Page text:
The problem now is that my boss have got a strange impression of me – that I am somewhat shy and avoid communicating (which is absolutely not true). She based her assumptions on the fact that I did not attend christmas party (I could not due to family reasons) and that I often communicate per mail / phone instead of approaching people in person. But I arrange meetings with people when there is a need for that! To ask a question – is it that efficient to go 500 meters (the company is really large) forth and back without knowing if a person got time for me? To write an email og call and ask about on beforehand is wrong! – “Just go to people and ask”. I just find this way ineffivient (oh, we have an awful communication in the company, difficult to find the ends); but she takes it as if I am avoiding to communicate to people and do not learn the organisation. Although, believe me, I am a responsible person and definitely know orhanisation more, than she thinks I do. We discussed it several times, I explained that no, I am not avoiding communication, but she still have not changed her opinion. The trouble is that we are sitting far away from each other and do not see each other every day. I do my job properly and even more than that, but she never have told me a single pleasant word. All I hear is her doubts. I am for the first time in such a situation… Do not want to leave the company, but feel that we do not get along with my boss, I would like to have more autonomy about what I am doing and see that I could have problems to move on with my career in the present situation. I am slowly trying to search in the other departments, but slightly afraid a kind of recommendation she could give to me in case i find another position – and the worst is that her opinion is only based on her wild assumptions…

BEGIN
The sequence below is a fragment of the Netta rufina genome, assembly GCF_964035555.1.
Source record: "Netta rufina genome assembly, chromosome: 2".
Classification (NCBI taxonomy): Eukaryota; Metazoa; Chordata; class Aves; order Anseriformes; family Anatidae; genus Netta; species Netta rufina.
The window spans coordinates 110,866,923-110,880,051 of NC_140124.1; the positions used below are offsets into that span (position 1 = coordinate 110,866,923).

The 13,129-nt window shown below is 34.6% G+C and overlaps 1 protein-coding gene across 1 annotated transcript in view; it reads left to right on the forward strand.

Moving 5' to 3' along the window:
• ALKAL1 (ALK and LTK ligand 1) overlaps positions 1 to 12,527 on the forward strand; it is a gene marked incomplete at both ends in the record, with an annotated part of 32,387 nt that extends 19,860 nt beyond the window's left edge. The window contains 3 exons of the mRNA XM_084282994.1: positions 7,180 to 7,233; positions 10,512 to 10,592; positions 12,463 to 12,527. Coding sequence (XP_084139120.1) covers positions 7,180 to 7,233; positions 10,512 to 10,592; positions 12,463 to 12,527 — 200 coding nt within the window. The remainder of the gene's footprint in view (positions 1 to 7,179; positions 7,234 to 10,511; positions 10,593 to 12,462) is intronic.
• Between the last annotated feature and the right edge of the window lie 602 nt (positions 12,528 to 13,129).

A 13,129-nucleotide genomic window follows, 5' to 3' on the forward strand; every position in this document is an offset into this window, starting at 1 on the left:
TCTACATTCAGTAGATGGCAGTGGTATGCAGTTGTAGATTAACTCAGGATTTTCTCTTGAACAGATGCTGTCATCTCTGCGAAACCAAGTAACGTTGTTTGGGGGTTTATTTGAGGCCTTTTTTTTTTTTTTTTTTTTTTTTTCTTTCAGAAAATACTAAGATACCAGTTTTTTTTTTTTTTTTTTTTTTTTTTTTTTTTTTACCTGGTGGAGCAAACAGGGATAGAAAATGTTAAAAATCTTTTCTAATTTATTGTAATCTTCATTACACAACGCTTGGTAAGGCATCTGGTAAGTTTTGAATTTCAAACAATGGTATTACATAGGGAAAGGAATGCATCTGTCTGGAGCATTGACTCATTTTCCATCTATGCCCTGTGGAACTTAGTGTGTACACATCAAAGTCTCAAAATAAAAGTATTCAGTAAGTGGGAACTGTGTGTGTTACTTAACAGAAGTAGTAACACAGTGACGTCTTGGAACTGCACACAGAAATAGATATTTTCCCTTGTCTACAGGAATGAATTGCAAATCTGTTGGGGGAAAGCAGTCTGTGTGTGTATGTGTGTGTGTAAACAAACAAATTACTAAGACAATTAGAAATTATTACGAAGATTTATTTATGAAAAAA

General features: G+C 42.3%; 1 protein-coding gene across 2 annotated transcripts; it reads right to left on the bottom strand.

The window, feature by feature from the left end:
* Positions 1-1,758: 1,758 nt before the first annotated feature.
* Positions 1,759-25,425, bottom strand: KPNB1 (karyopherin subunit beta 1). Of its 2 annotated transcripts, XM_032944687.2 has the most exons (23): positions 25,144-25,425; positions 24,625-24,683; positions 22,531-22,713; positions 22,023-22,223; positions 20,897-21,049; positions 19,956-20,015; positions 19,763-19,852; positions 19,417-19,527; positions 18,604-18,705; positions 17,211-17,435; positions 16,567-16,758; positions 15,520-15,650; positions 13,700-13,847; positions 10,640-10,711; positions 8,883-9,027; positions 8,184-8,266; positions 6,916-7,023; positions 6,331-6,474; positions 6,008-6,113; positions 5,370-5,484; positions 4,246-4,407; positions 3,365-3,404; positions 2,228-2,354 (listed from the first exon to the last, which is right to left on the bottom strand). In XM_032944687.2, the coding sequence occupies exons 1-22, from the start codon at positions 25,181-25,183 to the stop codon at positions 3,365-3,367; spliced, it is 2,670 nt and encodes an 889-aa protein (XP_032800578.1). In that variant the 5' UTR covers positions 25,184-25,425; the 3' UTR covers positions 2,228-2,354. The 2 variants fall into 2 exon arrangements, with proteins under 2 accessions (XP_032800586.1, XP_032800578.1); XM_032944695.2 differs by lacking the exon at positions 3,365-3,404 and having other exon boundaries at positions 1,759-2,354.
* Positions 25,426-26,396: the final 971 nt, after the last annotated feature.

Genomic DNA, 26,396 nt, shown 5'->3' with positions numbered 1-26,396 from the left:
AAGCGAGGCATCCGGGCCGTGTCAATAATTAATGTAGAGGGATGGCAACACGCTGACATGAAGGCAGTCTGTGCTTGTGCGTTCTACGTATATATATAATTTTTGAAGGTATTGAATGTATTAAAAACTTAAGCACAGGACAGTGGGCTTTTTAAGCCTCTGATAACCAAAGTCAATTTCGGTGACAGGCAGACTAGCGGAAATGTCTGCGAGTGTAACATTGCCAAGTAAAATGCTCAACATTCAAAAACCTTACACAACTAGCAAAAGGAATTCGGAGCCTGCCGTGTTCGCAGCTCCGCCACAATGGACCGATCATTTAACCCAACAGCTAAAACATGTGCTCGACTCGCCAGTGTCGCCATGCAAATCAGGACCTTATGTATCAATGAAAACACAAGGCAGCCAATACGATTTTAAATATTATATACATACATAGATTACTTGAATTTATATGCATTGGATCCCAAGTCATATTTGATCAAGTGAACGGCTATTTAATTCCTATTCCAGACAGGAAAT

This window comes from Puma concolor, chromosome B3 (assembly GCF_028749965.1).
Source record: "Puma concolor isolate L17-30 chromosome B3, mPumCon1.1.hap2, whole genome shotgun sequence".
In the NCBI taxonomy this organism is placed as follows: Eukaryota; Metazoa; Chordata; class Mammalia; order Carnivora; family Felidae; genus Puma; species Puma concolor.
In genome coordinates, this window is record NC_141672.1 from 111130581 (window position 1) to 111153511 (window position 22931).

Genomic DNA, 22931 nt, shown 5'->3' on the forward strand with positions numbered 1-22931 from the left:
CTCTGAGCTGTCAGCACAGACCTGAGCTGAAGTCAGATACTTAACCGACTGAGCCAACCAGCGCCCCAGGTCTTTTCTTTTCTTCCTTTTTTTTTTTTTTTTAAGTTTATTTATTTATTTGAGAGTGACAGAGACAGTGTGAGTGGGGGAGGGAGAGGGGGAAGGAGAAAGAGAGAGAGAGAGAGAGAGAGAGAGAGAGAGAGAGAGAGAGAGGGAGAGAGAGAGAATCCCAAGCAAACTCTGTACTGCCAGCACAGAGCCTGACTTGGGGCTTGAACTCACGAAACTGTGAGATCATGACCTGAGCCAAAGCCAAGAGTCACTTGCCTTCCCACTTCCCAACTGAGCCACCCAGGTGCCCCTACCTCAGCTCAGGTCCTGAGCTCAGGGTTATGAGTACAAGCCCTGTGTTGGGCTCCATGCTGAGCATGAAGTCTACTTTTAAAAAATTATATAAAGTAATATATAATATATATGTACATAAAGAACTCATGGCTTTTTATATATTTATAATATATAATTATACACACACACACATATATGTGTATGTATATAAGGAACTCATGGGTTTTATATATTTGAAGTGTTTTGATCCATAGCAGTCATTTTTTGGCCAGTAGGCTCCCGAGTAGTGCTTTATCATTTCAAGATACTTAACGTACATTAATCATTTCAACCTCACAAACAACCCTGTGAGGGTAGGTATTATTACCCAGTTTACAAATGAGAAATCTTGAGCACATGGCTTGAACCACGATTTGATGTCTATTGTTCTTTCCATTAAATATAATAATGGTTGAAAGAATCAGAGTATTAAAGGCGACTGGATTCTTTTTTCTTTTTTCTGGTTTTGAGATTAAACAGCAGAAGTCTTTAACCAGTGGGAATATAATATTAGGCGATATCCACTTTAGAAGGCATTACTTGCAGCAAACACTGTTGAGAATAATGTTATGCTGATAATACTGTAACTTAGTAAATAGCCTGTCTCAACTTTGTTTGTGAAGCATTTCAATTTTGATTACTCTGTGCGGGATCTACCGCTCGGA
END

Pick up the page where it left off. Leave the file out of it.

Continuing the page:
2. Hi Natalia!

    Wow. I’m sorry you’re going through this. Have some things I can share that might help, but hope you can give me a day or two to get back. Swamped! :)

    Back soon as I can…

    Ronnie Ann

  3. Hi again Natalia!

    First let me compliment you on the courage it took to make the move you made. It’s hard to move to a new land and even harder sometimes to adapt to new cultures – including work cultures.

    While I respect that you are good at what you do and admire your interest in efficiency, in the world of work there are other even more important factors that come into play if you want to move ahead.